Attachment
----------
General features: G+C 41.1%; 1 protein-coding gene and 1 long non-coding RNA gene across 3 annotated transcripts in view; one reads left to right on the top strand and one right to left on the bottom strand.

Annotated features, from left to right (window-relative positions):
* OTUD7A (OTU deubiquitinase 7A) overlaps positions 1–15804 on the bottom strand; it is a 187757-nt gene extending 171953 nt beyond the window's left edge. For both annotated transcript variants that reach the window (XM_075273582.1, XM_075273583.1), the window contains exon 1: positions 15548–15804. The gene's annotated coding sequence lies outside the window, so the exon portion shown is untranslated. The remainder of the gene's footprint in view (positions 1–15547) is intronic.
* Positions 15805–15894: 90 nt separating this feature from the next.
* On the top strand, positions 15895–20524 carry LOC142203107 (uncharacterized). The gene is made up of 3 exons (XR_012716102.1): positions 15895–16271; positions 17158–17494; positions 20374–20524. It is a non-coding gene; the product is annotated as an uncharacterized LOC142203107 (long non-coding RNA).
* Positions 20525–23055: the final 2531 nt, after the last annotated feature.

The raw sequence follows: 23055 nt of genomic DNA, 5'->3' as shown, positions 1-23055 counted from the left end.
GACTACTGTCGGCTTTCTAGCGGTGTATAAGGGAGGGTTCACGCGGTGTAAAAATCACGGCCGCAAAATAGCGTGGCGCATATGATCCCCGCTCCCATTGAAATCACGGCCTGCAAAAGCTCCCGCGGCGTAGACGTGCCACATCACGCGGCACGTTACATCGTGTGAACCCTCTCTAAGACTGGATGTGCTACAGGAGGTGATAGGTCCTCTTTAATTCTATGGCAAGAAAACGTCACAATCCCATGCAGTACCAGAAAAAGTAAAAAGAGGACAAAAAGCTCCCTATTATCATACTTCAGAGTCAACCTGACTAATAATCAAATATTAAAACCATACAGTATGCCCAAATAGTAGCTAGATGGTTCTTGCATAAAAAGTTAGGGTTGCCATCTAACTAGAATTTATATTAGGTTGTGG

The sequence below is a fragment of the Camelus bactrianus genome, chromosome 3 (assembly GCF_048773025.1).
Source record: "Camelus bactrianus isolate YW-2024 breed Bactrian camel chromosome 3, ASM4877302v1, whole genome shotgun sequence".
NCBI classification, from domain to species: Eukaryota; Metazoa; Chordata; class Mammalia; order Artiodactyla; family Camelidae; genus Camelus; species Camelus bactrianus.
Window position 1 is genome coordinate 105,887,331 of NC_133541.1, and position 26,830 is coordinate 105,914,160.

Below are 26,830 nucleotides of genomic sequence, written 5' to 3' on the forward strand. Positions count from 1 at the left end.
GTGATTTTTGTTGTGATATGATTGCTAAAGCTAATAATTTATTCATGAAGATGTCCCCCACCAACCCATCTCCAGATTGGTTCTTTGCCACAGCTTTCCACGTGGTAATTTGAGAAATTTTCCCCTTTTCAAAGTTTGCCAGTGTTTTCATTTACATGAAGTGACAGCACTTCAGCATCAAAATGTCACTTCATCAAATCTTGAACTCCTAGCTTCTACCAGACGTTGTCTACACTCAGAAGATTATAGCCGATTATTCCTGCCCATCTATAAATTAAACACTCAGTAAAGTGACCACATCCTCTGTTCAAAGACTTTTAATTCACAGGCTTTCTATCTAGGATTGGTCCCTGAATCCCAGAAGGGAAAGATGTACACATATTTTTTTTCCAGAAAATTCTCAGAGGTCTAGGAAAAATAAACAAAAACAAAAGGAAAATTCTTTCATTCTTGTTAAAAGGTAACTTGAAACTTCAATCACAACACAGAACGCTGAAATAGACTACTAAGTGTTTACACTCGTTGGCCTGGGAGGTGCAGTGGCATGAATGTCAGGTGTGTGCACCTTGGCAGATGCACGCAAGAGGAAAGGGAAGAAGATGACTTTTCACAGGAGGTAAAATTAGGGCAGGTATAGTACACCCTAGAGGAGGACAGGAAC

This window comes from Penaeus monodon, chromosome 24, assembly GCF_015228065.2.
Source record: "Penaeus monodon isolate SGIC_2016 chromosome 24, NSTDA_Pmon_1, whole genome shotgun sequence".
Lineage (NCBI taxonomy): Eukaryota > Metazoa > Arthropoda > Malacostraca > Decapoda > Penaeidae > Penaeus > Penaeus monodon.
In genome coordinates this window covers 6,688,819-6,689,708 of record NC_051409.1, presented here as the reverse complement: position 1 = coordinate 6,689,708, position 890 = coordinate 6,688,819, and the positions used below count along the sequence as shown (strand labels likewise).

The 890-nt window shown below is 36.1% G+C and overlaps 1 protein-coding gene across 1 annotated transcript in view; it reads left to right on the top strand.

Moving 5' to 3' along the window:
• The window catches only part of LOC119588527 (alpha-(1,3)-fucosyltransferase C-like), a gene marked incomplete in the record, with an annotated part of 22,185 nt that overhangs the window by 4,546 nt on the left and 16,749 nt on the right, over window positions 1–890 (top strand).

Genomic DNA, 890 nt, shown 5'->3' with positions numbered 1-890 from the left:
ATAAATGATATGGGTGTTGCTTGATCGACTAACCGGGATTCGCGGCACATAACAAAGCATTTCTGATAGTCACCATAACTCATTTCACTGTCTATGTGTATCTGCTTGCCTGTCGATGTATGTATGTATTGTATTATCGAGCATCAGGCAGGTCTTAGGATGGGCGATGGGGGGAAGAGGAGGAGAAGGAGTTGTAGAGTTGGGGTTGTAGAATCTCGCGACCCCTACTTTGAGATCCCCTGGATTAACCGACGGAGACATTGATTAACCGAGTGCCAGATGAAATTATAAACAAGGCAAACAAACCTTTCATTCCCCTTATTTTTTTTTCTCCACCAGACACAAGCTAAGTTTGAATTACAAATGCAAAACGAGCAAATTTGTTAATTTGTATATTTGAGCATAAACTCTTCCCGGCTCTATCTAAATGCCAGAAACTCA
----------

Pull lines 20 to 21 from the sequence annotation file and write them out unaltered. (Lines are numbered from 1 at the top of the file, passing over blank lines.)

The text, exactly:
Moving 5' to 3' along the window:
• The window catches only part of LOC119588527 (alpha-(1,3)-fucosyltransferase C-like), a gene marked incomplete in the record, with an annotated part of 22,185 nt that overhangs the window by 4,546 nt on the left and 16,749 nt on the right, over window positions 1–890 (top strand).